Public rage puts senators under pressure to finally do something about gun violence
REUTERS/Rebecca Cook

Some Republican senators tried on Friday to craft a compromise bill to impose limited gun restrictions in the face of pressure from Democrats and public rage over the Orlando mass shooting, the deadliest in modern U.S. history.

A gunman killed 49 people at the Orlando, Florida, gay nightclub last Sunday, sparking a scramble over competing gun measures in the U.S. Senate.

While gun-control measures have failed to clear Congress in the past, the massacre, coupled with public pressure and a suggestion by Republican presidential candidate Donald Trump that he can work with gun rights lobbyists to bring about change, may be changing the picture.

Republicans over the years have blocked gun control measures saying they step on Americans' right to bear arms as guaranteed under the U.S. Constitution. During a week-long Senate debate, Democrats generally have criticized proposed Republican measures as being ineffective.

Republicans and Democrats have offered four separate proposals to expand background checks on gun buyers and curb gun sales for people on terrorism "watch lists." But they seem destined to fail because of partisan politics and a requirement that any proposal muster 60 of the 100 votes in the U.S. Senate.

Republican Susan Collins of Maine, leading the new effort, is considering whether to allow guns to be purchased by people named on a broad terrorism watch list kept by the FBI, but not by people whose names appear on some more narrow lists, including a “no-fly” list that bans people from boarding planes.

The gun control issue is deeply divisive and there have been no major restrictions passed since 1994, when Congress imposed a ban on semi-automatic assault weapons. That expired after 10 years.


About 71 percent of Americans, including eight out of 10 Democrats and nearly six out of 10 Republicans, favor at least moderate regulations and restrictions on guns, according to a Reuters/Ipsos poll conducted from Monday to Thursday. That was up from 60 percent in late 2013 and late 2014.

Both the gunman in the Orlando attack, Omar Mateen, and the married couple who carried out a December mass shooting that killed 14 people in San Bernardino, California, were thought to have been inspired by militant Islamist groups abroad.

Collins' proposal likely would be offered in the Republican-led Senate sometime next week, provided the four other gun-control proposals fail to pass on Monday. Collins' office declined to provide a detailed account of legislation she is working on with Senator Jeff Flake of Arizona and Kelly Ayotte of New Hampshire.

A senior Democratic aide said that Democrats have concerns that under Collins' bill, people credibly suspected of involvement in terrorism would not be covered by the weapons ban.

Collins told reporters on Thursday that barring people on terrorism watch lists from weapons purchases carried with it the risk of affecting people who have been swept onto the lists without good cause.

U.S. authorities maintain several watch lists - the Federal Bureau of Investigation maintains three and the Office of the Director of National Intelligence runs one database. People are placed on such lists based on the threat level they are believed to pose.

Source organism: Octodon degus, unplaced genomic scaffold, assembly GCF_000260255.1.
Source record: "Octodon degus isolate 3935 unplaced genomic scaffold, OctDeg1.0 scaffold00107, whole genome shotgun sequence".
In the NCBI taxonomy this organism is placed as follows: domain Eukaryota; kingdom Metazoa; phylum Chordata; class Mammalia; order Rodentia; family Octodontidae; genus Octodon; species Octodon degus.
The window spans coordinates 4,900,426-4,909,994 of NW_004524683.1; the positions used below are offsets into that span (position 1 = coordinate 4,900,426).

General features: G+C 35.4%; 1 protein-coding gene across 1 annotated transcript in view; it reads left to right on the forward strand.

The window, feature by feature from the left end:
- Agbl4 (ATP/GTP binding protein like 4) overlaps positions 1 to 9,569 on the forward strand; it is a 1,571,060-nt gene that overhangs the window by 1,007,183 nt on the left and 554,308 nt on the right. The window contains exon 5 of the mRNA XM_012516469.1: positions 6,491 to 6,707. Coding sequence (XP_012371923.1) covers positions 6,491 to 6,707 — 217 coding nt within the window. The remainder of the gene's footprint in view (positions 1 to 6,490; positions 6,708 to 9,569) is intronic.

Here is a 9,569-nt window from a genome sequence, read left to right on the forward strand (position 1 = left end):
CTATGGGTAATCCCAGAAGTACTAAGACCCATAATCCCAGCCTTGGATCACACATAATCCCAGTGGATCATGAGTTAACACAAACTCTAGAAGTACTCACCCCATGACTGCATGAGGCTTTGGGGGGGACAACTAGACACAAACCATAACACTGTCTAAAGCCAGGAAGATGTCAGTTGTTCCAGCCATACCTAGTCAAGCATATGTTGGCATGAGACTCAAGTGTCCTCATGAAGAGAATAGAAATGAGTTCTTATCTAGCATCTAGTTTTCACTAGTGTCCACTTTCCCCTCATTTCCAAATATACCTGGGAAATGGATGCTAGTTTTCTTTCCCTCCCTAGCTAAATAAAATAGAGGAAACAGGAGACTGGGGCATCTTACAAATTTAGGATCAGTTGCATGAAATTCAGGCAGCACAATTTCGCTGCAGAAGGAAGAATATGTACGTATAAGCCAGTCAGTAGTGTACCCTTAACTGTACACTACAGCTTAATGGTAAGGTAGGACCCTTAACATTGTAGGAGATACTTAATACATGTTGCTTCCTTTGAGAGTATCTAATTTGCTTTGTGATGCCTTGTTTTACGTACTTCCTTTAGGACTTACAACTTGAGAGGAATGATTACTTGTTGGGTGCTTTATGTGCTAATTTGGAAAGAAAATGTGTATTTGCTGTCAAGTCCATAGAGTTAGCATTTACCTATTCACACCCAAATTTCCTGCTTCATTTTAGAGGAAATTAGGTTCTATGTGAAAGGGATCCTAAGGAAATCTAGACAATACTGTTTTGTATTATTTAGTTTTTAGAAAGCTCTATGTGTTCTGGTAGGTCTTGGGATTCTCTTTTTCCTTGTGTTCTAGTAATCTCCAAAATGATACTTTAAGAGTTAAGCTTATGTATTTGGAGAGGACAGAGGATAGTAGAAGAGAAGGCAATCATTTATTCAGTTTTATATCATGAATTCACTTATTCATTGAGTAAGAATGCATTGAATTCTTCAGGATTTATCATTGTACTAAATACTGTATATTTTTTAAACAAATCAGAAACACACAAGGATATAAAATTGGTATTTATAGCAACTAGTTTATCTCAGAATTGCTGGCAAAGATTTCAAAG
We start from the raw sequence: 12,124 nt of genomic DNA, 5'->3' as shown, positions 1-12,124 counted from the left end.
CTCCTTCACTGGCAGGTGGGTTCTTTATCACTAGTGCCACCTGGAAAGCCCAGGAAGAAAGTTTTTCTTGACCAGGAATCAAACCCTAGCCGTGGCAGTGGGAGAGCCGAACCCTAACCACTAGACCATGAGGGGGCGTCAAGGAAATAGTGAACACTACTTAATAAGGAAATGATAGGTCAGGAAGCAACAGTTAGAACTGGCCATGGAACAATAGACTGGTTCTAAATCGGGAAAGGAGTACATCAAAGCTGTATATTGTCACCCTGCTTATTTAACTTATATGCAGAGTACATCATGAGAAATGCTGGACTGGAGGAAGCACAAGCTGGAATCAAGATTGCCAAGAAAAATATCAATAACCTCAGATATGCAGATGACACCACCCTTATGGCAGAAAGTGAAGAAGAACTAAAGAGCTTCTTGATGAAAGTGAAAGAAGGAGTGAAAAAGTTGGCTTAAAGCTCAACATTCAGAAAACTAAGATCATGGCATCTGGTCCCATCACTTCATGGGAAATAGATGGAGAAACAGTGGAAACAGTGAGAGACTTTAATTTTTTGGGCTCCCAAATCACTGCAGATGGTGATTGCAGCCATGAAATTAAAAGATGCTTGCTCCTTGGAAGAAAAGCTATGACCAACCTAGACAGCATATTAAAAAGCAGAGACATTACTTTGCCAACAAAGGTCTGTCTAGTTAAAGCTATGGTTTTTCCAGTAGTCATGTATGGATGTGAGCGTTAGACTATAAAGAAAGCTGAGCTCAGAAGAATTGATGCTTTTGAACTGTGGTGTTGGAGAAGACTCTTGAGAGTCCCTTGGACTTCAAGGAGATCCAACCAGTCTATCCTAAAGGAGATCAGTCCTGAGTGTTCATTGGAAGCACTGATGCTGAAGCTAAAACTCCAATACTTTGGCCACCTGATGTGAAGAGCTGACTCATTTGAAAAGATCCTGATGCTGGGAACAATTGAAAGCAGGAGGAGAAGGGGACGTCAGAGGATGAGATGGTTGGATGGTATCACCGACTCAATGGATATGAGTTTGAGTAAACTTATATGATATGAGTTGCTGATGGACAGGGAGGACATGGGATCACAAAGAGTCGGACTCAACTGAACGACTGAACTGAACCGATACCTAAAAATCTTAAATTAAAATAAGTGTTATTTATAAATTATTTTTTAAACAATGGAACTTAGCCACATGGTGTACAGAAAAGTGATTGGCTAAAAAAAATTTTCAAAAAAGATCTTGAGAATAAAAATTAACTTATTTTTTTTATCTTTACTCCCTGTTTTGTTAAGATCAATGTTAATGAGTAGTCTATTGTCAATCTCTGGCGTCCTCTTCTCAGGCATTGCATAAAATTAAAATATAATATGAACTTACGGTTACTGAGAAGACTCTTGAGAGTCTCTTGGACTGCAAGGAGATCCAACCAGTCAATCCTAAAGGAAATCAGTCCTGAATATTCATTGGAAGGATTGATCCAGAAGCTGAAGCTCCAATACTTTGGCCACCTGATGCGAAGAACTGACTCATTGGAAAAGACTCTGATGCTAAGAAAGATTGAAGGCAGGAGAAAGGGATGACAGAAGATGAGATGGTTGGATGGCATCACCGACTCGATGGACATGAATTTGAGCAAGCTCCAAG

"What we’re trying to do is not deny constitutional rights to a large group of individuals" who find themselves on watch lists despite the fact that there might not be credible evidence of potential criminal intentions, Collins said.


At least one Senate Democrat, Heidi Heitkamp of North Dakota, has been involved in the talks, her spokeswoman said.

"I think she (Collins) is sincerely committed to finding a way to work this out," said U.S. Senator Chris Murphy who, along with fellow Democrats, set the U.S. Capitol abuzz by talking on the Senate floor for nearly 15 straight hours this week to demand that Congress act on gun control.

Murphy said it was too early to say whether any Democrats would get on board with her approach.

A Senate Republican aide who asked not to be identified said the Collins bill "will aim to have teeth on preventing terrorists from getting guns and contain protections for due process" for those who should not be denied their rights to buy weapons.

Civil liberties advocates have long criticized such lists as rife with potential violations of rights guaranteed by the U.S. Constitution. FBI Director James Comey has argued using watch lists to block gun purchases could harm investigations because suspects would know they were being investigated.

Some also question the efficacy of such watch lists. The Orlando gunman had been taken off the FBI's watch list in 2014 after an investigation into him found no incriminating information.

The competing watch-list proposals were defeated in the Senate last December, following the shooting in San Bernardino.

"Rather than doing Groundhog Day, I think it's time for a new approach and a more targeted one,” Collins said in an apparent reference to a 1993 film in which the main character is doomed to relive the same unpleasant day over and over again.

(Additional reporting by Susan Cornwell and Doina Chaicu; Editing by Frances Kerry)